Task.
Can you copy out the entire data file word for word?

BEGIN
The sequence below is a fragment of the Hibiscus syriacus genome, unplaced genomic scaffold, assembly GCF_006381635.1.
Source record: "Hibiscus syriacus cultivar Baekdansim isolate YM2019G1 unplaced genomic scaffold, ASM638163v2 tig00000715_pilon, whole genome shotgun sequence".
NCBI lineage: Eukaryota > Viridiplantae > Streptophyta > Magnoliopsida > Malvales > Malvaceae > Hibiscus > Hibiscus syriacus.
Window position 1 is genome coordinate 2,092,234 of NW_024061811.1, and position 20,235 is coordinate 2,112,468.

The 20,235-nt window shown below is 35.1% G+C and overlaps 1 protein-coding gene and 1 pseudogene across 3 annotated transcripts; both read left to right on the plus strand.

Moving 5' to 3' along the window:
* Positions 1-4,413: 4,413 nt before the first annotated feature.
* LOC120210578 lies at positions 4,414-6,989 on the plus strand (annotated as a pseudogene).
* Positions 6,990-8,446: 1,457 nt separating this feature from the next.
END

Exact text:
The sequence below is a fragment of the Hibiscus syriacus genome, unplaced genomic scaffold, assembly GCF_006381635.1.
Source record: "Hibiscus syriacus cultivar Baekdansim isolate YM2019G1 unplaced genomic scaffold, ASM638163v2 tig00000715_pilon, whole genome shotgun sequence".
NCBI lineage: Eukaryota > Viridiplantae > Streptophyta > Magnoliopsida > Malvales > Malvaceae > Hibiscus > Hibiscus syriacus.
Window position 1 is genome coordinate 2,092,234 of NW_024061811.1, and position 20,235 is coordinate 2,112,468.

The 20,235-nt window shown below is 35.1% G+C and overlaps 1 protein-coding gene and 1 pseudogene across 3 annotated transcripts; both read left to right on the plus strand.

Moving 5' to 3' along the window:
* Positions 1-4,413: 4,413 nt before the first annotated feature.
* LOC120210578 lies at positions 4,414-6,989 on the plus strand (annotated as a pseudogene).
* Positions 6,990-8,446: 1,457 nt separating this feature from the next.